ID : N-2929 Date : 2018/09/20 - 14:57
(Persia Digest) - Speaking about the incident which took place in Karbala in 61 AH is as thought-provoking and saddening as it seems difficult and impossible. Many things have been said about it and more remained to be told. Without banking on ethnic and religious interests, history is enough to show that unrightful killing of Imam Hossein (AS) in that desert has turned into an epic through times and all the details of a full-blown epical narration have been applied to this bloody incident.
We know that a historical event can turn into an epic one after achieving perfection and assume a symbolic value. Dr. Mir-Jalaleddin Kazzazi has written in his book, Dream, “If history is a ground for representations, epic is a ground for symbols.” The event of Ashura has transcended the limits of time and place to defy those dimensions. When a historical account becomes an epic, it can no longer be tampered with by governments. Over a long period of time, it evolves in accordance with human perfectionist tendencies even if the final account is different from the real incident. The famous saying, “All days are Ashura and all lands are Karbala” refers to this historical trend.
Various dimensions of this historical epic are so varied that it is both easy and difficult to talk or write about it. What one could say which has not been said before and why we shouldn’t say as if nothing has been said before.
Review of literary works on Ashura up to the present time shows that the main approaches to the incident included mystical and religious ones which were expressed through poetry (of course, excluding books on history of the world from Adam to…). The rest are poems which are known as requiem. They began by Kasaei Marvazi and reached perfection in the work of Mohtasham Kashani.
The main pitfall with such researchers is that in most cases, every poet who has written anything on Imam Hossein (AS) is mistakenly introduced as writer of requiem, which is a brazen mistake.
For example, in history of such poets, the name of Mowlavi, who has only written a few lines of poem on Imam Hossein (AS), sits along that of Mohtasham who is the most renowned writer of such poems. Even study of new poetry on Ashura shows that the names of Dr. Shafiei Kadkani and Hossein Monzavi (who have just written a few poems on Ashura) has been mentioned along with Seyed Hassan Hosseini who is the greatest Iranian writer of requiem poems in contemporary times.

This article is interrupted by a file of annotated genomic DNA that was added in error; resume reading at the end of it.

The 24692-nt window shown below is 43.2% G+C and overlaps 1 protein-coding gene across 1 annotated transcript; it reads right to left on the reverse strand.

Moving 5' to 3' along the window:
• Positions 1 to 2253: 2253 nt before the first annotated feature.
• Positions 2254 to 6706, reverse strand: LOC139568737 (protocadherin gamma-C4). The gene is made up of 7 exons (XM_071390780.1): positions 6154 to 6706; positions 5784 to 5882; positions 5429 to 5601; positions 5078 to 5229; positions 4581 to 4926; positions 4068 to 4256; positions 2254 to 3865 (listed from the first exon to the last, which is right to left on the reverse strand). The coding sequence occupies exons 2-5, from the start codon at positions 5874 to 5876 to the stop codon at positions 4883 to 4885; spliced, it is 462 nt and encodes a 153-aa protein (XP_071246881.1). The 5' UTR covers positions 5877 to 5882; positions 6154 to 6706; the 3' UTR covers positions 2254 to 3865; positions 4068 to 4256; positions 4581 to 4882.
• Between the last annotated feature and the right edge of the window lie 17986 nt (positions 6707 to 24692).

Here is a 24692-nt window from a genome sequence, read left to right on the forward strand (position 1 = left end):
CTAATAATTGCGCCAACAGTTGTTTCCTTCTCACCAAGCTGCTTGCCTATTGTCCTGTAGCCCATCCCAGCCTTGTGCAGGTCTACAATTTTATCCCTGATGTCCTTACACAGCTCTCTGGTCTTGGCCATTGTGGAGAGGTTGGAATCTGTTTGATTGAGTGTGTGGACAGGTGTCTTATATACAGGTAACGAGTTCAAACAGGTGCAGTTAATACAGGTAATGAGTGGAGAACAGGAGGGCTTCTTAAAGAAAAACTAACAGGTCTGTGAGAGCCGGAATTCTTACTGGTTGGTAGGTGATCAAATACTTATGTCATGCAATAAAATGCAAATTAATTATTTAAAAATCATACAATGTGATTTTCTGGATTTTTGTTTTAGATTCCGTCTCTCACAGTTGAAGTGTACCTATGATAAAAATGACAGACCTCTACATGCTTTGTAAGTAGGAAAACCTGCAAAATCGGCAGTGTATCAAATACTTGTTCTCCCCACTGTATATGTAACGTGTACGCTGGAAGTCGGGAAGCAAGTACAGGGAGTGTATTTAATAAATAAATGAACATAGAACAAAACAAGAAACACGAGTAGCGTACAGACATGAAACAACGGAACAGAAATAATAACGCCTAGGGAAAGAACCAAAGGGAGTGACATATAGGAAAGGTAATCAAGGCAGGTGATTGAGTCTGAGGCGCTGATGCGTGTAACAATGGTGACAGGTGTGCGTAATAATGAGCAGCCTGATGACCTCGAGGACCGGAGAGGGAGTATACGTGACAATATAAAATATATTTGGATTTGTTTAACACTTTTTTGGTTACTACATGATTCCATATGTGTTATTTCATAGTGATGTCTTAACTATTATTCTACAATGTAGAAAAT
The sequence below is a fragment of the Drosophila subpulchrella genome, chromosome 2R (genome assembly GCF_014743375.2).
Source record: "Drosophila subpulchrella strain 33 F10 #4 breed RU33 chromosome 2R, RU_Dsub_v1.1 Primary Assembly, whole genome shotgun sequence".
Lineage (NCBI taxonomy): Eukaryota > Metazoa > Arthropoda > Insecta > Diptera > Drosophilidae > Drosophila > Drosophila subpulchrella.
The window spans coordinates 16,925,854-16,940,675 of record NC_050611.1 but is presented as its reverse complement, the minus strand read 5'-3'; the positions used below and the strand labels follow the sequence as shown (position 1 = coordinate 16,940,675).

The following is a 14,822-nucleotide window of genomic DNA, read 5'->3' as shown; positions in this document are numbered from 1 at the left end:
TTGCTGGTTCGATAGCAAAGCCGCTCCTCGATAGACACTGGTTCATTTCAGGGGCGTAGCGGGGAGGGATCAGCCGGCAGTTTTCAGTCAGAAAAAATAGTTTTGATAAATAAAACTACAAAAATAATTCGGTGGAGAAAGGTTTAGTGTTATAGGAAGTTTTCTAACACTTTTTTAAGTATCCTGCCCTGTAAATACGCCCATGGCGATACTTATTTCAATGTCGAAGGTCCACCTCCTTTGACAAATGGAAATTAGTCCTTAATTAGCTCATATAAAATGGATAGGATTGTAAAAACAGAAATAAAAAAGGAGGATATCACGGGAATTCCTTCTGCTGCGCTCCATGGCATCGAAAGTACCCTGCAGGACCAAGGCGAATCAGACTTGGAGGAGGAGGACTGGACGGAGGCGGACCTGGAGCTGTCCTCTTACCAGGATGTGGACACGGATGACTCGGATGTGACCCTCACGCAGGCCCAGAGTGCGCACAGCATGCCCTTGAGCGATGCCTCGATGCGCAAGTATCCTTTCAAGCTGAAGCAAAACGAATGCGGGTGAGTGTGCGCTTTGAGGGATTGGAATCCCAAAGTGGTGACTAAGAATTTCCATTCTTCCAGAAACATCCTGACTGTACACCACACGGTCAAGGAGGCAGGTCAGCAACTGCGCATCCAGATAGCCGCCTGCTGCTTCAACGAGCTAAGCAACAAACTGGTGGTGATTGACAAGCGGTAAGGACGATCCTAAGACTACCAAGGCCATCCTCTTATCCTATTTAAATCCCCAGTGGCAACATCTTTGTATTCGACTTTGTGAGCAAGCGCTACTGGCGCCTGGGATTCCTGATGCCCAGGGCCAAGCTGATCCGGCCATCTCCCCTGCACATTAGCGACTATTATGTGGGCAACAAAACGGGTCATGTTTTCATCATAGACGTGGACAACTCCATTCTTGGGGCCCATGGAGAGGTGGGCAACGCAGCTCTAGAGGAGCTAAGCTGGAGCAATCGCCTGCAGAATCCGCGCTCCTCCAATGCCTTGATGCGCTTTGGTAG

It goes without saying that viewpoints of a great mystic like Mowlana and his understanding of the incident in Karbala will be quite different from mournful attitude of Mohtasham and his likes. Therefore, overall literary approaches to Ashura in the Iranian literature should be divided into mystic (represented by Mowlana, Oman Samani, Safi Alishah…) and religious-mournful (Kasaei Marvazi, Mohtasham Kashani…) groups.
As more Iranian scholars paid attention to modern branches of humanities such as history, politics, sociology, anthropology, mythology, psychology…, this great incident has found newer and more diverse dimensions in recent centuries. Different viewpoints on this issue have constantly led to new discussions, disputes, and debates and have created new horizons which cannot be discussed here.
However, mourning rituals of Iranians, which differed in accordance with cultural and historical background of every region, dominated approaches taken by thinkers, mystics, scholars and poets.
Ordinary man of the street has been more influential in protecting Karbala and immunizing it against political and personal deviations by various governments. Banking on their collective subconscious, they have taken advantage of all their historical and cultural capacities to mourn their Imam.
Ethnic rituals and traditions in various regions have become part of those peoples’ language and everyday lives. Obviously, since a Turk in Azarbaijan has to use Azeri language to give voice to his/her mental processes, they would have to develop their own regional rituals when commemorating myths.